The Limitations of Ownership
Rashi, the well-known medieval northern French biblical commentator, begins his commentary on this week’s parashah with a famous question, loosely paraphrased as follows: In what way does the matter of shemittah [the sabbatical year] have anything to do with Mount Sinai? In other words, the laws of Leviticus 25—beginning with the agricultural restrictions of the seventh year, the regulations regarding the jubilee year, limitations on sale of land and slaves—are wholly dependent on Israel living in Israel. So why, Rashi asks, were these laws commanded so long before they would become relevant? Of what relevance are the laws of shemittah to the Israelites at Sinai?
Rashi very rarely stated his question. Like other rabbis, when he asked a question, very often it was only so that he could offer a particular answer or insight—as is the case here. Rashi here asked yet another question, “Were not all the commandments given at Sinai?” Quoting the ancient midrashic collection on Leviticus, Torat Kohanim (also known as Sifra), Rashi explained that “Just as [the laws] of shemittah were given at Sinai in all their detail, so too all of them [all the mitzvot!] were given at Sinai.” Rashi’s answer to his own question reinforces the historically-critically problematic traditional Jewish dogma that all the commandments—biblical and rabbinic alike, “Written” and “Oral”—were revealed to Moses at Mount Sinai. At the same time, this statement also precludes a hierarchy of mitzvot, those given at Sinai and those given later. All of them—even the details, which I submit refers to the rabbinic detailing of the commandments—were given at Sinai.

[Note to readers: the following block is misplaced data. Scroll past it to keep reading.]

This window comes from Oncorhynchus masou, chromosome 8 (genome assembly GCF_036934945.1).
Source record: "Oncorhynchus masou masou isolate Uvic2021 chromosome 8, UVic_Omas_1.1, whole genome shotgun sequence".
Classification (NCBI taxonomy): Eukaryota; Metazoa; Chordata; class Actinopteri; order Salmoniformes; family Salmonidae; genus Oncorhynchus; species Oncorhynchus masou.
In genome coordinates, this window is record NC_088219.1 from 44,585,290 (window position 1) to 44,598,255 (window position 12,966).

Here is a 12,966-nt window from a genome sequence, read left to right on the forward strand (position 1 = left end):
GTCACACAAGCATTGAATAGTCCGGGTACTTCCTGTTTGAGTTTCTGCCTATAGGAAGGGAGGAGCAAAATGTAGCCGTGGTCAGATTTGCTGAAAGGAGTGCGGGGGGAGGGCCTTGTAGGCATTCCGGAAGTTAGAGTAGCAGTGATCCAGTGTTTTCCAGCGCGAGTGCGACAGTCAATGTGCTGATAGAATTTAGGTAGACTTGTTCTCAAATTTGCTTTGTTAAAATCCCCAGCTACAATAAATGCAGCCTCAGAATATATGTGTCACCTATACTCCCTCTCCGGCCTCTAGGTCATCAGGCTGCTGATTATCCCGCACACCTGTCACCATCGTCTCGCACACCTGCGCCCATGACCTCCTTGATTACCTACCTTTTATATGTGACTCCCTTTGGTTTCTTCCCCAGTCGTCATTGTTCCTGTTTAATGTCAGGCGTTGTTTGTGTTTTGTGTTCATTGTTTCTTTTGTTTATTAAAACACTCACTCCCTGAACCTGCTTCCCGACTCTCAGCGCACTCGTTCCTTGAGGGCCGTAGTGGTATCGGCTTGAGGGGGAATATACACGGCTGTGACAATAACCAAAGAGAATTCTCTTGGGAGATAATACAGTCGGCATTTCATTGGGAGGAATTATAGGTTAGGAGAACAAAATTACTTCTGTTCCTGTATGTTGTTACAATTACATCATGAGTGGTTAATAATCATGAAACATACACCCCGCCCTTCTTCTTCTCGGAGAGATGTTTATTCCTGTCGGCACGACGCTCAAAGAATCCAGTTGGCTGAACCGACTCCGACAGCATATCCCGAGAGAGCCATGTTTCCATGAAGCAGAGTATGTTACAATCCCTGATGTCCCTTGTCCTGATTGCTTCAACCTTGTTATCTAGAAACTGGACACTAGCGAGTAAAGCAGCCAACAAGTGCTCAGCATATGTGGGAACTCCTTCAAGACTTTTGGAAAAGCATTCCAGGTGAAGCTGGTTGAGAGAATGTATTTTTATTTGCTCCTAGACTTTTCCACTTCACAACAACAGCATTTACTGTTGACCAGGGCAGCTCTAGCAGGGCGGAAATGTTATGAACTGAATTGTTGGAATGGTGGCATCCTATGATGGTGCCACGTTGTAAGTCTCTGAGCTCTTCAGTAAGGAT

The structure of Rashi’s Torah commentary is that he wove together the biblical text, more often than not, with selected earlier rabbinic interpretations. His comments often include the details of the commandments, which he here explained themselves hark back to Sinai. As such, many of Rashi’s comments on Leviticus 25 and the laws of shemittah include “all their detail,” i.e., the rabbinic explanation of both how the commandments are to be observed and their intended moral purpose. As the first generation amora Rav explained, “The commandments were only given in order that the [God’s] creations be refined through them [their observance]” (Genesis Rabbah 44:1).
In the first half of the chapter, in verses 17-19 and 23, the Torah presents God as a landlord. This metaphor conveys that Israel’s continued security and prosperity in the Land is dependent on the nation’s observance of God’s commandments. In effect, God establishes limitations on Israelite ownership:
And you shall fear your God. For I am the Lord your God. And you will perform My statutes and My judgments you shall observe, and you shall do them, and you will dwell on the Land in security… For the Land is Mine. For you are strangers and settlers with Me.